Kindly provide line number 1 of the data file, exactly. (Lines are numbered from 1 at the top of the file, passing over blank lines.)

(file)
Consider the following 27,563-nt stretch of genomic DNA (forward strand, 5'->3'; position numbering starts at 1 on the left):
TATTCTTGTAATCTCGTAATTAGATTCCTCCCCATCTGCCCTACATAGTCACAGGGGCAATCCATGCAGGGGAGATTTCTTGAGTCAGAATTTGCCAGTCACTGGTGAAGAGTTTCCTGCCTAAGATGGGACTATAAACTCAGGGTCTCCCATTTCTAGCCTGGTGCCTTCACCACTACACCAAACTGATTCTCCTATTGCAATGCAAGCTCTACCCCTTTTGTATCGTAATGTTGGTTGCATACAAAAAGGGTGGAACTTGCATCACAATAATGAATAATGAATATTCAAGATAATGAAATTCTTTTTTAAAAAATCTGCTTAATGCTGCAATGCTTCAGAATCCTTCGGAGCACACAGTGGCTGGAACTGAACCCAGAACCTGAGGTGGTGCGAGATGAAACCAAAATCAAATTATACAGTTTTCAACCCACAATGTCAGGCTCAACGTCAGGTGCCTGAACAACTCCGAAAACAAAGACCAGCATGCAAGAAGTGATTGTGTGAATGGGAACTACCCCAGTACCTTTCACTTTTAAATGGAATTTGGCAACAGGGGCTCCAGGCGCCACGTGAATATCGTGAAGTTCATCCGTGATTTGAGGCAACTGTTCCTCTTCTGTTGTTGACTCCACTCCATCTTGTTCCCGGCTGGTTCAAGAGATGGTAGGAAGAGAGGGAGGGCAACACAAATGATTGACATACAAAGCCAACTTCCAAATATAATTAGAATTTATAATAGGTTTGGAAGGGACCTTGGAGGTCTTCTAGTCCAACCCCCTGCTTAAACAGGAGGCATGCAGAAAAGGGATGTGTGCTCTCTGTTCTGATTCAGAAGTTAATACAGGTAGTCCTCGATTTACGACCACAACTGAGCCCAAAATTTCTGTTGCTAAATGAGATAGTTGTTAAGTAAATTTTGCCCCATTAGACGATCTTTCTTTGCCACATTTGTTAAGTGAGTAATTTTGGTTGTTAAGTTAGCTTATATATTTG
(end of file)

Consider the following 27,563-nt stretch of genomic DNA (forward strand, 5'->3'; position numbering starts at 1 on the left):